By Brian Dipert
Embedded Vision Alliance
A diversity of image sensor options are available for your consideration, differentiated both in terms of their fundamental semiconductor process foundations and of their circuit (and filter, microlens and other supplement) implementations. Understanding their respective strengths and shortcomings is critical to making an appropriate product selection for your next embedded vision system design.
The image sensor is a critical part of an embedded vision system, since it's at this initial stage of the hardware design that light photons transform into digital 1s and 0s for subsequent processing and analysis. It's not the first stage, mind you; ambient light (in some cases augmented by an integrated LED flash module or other auxiliary illumination source) must first pass through the optics subsystem. However, BDTI engineer Shehrzad Qureshi already tackled the optics topic with aplomb in his article Lens Distortion Correction.
The fundamental purpose of the image sensor, an increasingly prevalent semiconductor device found in digital still and video cameras, mobile phones and tablets, the bezels of laptop and all-in-one computers along with standalone displays, game console peripherals, and other systems, is to approximate the photon-collecting capabilities of the human eye's retina:
If your system needs to only work with black-and-white images, an elementary image sensor (often augmented by an infrared light-blocking filter) may suffice, mimicking the function of the retina's rod photoreceptors. However, many embedded vision systems benefit from (if not require) the capture of full-color frames. The retina contains three kinds of cones with different photopsin chemical compositions, which have different response curves reflective of their differing responses to a full-spectrum color source.
With the exception of some color-blind individuals, for whom one or multiple sets of cones have diminished-to-completely absent function, most humans therefore have trichromatic vision (conversely, a few rare individuals possess four or more distinct cone types). The presence of a multi-color filter array on top of the image sensor's pixel array structure is intended to mimic the retina's L (long: red-dominant), M (medium: green-dominant) and S (short: blue-dominant) cone suite. Due in part to the spectral overlap between M and S cones, evolutionarily explained as enabling early humanoids to discern both potential predators and prey in an overhead foliage canopy, the human visual system is disproportionally sensitive to detail in green spectrum light. Therefore, the Bayer pattern filter array (named after Eastman Kodak's Bryce E. Bayer, its inventor) contains twice as many green filters as either red or blue:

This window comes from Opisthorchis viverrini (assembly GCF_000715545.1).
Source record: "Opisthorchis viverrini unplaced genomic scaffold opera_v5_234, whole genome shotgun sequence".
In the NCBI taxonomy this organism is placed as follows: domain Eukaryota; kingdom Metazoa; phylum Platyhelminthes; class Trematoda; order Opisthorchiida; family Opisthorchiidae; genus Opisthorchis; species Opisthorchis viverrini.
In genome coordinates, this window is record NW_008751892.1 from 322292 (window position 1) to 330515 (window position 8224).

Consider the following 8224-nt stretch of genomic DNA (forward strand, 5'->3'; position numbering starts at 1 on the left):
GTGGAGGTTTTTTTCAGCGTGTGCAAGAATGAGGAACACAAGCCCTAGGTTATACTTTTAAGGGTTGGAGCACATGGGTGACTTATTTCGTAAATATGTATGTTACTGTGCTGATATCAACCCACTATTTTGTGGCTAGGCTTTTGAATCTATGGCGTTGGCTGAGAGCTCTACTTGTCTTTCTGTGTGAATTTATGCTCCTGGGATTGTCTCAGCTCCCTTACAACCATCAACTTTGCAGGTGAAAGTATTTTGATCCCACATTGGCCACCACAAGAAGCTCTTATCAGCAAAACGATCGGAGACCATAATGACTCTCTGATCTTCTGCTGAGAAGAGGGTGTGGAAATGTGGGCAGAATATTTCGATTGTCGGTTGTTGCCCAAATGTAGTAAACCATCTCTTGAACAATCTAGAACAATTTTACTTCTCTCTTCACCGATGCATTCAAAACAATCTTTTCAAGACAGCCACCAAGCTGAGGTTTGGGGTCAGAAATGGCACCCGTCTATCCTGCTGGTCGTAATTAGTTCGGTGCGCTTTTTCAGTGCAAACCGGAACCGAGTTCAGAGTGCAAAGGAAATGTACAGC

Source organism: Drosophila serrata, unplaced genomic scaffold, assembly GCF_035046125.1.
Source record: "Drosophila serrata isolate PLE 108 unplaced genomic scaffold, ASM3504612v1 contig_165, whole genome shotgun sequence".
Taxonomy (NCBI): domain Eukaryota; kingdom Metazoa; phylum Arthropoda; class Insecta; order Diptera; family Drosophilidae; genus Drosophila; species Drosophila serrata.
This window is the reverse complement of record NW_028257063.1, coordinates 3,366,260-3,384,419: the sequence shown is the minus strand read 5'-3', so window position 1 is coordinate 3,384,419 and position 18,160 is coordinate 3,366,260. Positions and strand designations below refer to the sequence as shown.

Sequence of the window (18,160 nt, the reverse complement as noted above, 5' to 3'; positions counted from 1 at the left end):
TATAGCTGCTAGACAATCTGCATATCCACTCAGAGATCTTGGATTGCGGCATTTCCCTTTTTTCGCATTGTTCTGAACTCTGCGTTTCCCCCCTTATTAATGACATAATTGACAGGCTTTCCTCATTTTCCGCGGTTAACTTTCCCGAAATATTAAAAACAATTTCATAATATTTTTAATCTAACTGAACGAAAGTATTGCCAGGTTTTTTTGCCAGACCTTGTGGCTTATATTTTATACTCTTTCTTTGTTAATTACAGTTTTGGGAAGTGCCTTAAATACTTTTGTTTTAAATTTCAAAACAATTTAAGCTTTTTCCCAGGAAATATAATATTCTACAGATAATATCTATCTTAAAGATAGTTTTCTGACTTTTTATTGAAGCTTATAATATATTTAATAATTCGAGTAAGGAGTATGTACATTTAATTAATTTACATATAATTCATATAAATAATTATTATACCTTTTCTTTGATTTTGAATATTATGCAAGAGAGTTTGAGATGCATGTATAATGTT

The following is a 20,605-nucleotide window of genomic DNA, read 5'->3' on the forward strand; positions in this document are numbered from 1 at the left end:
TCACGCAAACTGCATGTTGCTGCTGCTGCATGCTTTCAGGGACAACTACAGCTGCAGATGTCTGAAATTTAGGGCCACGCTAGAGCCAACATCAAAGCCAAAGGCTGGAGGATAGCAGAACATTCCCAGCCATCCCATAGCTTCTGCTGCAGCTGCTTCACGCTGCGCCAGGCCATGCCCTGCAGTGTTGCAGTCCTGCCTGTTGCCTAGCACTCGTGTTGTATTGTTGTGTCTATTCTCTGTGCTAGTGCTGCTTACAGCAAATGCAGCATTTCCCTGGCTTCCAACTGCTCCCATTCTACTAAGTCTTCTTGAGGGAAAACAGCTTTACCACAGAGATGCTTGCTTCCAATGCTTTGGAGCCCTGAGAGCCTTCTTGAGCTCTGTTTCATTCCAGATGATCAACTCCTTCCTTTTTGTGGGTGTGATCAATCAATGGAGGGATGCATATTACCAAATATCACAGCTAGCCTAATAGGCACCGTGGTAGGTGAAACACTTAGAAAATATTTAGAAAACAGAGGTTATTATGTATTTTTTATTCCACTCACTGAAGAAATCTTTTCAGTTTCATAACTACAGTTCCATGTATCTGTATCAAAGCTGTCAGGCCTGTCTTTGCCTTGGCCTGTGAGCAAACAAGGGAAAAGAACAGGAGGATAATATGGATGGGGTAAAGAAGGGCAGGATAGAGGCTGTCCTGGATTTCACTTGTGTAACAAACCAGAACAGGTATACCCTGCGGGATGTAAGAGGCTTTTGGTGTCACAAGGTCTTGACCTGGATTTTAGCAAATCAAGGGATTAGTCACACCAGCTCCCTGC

Post-capture processing approximates full-spectrum data for a blue-filter pixel, for example, by interpolating the red- and green-filtered information gathered by nearest-neighbor pixels. Other multi-color combinations are also possible. More recent Kodak sensors, for example, supplement red, green and blue filters with panchromatic (clear) ones in various proportions and patterns, trading off resolution accuracy for improved low-light performance. Subtractive color (CYM, for cyan, yellow and magenta) filter combinations are also possible. And JVC's first-generation GR-HD1 (consumer) and JY-HD10 (professional) HDV camcorder even employed a hybrid complementary/primary matrix of clear, green, cyan, and yellow filters.
The Foveon-championed X3 approach is also of interest in this regard (Foveon is now owned by Sigma, its long-standing primary camera customer). X3 sensors rely on the variable-depth absorption of various light frequencies within a semiconductor foundation. Successively located photodiodes capture the red, green and blue spectrum specifics within each pixel's surface-area dimensions:
leading to same-pixel-location capture of red, blue and green spectrum information with no need for interpolation-induced approximation (and consequent arguably-visible artifacts). X3 sensors tend to deliver lower pixel site counts than do conventional Bayer- or other-pattern filter array-based sensors, but supporters claim that their more accurate 'film'-like reproduction of captured images more than makes up for any raw resolution shortcoming.
CCDs versus CMOS image sensors